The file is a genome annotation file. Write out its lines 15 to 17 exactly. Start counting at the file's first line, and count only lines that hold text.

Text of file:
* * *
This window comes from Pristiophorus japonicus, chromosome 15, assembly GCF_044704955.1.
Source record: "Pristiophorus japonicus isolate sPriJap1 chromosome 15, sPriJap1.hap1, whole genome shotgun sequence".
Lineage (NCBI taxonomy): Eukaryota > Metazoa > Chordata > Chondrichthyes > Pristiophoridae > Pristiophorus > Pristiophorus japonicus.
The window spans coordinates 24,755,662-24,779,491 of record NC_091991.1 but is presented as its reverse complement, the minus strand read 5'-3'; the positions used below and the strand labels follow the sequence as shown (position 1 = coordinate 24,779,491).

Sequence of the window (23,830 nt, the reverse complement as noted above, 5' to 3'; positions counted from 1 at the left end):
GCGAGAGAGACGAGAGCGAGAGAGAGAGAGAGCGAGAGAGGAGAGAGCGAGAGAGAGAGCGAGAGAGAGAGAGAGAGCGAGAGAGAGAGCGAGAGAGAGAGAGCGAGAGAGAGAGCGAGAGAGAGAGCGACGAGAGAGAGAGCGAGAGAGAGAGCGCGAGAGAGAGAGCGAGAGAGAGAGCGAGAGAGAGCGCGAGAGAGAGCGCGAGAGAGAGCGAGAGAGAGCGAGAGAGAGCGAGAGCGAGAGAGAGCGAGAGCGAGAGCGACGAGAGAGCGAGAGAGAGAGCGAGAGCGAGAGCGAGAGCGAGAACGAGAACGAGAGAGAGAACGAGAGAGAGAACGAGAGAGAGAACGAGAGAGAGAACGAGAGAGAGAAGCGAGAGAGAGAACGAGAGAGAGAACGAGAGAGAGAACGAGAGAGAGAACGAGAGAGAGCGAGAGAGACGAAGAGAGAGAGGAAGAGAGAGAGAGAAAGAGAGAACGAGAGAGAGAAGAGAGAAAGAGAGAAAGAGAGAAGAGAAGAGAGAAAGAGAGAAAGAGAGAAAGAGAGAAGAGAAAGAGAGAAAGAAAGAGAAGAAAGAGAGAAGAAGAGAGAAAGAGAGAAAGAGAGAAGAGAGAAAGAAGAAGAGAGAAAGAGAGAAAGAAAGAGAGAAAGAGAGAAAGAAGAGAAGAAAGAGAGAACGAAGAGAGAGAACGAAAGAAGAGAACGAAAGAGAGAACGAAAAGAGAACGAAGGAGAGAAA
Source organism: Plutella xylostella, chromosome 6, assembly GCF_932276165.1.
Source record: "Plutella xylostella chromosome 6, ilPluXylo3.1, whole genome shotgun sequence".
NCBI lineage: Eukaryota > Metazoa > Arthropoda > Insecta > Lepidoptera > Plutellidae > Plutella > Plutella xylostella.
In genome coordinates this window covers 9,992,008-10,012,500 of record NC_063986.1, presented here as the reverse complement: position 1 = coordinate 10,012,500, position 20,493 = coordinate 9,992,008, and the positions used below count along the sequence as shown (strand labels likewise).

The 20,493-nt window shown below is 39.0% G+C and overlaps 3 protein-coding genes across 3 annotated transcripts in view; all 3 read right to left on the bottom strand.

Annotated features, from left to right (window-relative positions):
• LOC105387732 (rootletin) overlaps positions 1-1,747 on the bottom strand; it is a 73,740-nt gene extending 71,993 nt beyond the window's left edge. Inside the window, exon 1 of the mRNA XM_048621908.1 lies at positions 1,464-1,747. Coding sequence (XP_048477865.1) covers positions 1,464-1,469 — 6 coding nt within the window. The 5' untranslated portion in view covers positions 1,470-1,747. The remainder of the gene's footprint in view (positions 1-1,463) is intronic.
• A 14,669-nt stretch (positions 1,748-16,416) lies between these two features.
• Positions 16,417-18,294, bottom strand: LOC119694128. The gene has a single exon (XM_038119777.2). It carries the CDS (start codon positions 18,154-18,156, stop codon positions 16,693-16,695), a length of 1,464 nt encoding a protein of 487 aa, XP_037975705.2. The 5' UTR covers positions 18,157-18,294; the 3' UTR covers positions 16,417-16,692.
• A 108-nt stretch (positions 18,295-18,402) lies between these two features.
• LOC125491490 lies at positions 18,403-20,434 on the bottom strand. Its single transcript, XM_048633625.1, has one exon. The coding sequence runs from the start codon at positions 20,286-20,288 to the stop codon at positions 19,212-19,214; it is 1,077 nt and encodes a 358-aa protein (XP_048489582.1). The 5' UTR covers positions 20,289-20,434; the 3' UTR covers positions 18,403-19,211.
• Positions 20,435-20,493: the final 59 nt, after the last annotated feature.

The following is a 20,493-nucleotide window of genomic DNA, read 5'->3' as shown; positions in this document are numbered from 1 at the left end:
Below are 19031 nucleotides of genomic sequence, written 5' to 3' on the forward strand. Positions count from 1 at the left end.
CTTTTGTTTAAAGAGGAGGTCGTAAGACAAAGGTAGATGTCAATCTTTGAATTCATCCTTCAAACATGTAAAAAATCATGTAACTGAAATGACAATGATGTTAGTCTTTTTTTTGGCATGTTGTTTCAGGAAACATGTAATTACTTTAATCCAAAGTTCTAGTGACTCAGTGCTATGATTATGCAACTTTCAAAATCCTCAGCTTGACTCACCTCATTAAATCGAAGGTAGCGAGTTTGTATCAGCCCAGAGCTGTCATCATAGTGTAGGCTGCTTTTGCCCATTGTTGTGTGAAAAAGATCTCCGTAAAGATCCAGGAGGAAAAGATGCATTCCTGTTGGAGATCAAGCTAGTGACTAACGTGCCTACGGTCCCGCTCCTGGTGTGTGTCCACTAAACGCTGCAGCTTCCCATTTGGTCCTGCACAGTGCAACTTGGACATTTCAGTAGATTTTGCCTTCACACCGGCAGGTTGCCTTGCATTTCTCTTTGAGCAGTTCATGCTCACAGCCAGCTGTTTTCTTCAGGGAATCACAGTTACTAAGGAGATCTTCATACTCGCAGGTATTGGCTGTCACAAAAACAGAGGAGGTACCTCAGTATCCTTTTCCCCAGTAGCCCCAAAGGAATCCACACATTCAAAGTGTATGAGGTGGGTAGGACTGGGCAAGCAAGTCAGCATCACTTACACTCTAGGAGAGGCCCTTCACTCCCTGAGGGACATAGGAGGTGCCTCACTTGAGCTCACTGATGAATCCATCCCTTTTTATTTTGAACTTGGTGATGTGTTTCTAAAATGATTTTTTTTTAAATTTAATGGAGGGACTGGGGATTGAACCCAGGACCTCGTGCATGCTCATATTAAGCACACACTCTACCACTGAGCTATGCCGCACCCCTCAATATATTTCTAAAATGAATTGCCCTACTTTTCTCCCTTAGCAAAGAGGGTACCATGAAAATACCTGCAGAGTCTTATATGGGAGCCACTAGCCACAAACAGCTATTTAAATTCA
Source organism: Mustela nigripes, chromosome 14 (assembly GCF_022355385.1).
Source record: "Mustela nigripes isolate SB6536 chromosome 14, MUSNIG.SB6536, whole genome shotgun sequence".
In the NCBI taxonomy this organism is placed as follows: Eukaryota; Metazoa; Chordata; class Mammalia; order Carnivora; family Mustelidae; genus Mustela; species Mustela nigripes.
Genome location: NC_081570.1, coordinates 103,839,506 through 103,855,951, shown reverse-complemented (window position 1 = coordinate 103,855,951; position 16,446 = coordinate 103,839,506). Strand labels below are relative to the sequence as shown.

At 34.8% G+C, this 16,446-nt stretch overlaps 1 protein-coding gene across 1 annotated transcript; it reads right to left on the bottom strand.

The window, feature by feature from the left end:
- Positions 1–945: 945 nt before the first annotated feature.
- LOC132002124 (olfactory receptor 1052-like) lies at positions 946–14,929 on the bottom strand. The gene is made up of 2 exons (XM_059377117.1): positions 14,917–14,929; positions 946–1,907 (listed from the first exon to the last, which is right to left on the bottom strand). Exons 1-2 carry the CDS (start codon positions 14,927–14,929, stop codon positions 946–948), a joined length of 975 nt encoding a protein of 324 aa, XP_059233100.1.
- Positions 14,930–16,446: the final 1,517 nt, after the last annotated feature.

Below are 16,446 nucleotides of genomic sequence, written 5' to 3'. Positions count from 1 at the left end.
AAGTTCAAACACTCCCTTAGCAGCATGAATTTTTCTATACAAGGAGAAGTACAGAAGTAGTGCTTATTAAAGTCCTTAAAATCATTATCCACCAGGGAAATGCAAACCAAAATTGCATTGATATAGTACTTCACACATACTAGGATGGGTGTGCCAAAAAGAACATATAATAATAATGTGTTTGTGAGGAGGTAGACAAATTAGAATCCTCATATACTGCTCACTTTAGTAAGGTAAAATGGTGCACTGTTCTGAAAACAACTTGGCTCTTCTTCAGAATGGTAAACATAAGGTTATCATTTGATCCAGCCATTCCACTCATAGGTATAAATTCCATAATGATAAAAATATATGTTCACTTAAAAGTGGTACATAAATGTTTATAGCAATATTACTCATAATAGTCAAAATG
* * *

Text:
• Positions 16,417-18,294, bottom strand: LOC119694128. The gene has a single exon (XM_038119777.2). It carries the CDS (start codon positions 18,154-18,156, stop codon positions 16,693-16,695), a length of 1,464 nt encoding a protein of 487 aa, XP_037975705.2. The 5' UTR covers positions 18,157-18,294; the 3' UTR covers positions 16,417-16,692.
• A 108-nt stretch (positions 18,295-18,402) lies between these two features.
• LOC125491490 lies at positions 18,403-20,434 on the bottom strand. Its single transcript, XM_048633625.1, has one exon. The coding sequence runs from the start codon at positions 20,286-20,288 to the stop codon at positions 19,212-19,214; it is 1,077 nt and encodes a 358-aa protein (XP_048489582.1). The 5' UTR covers positions 20,289-20,434; the 3' UTR covers positions 18,403-19,211.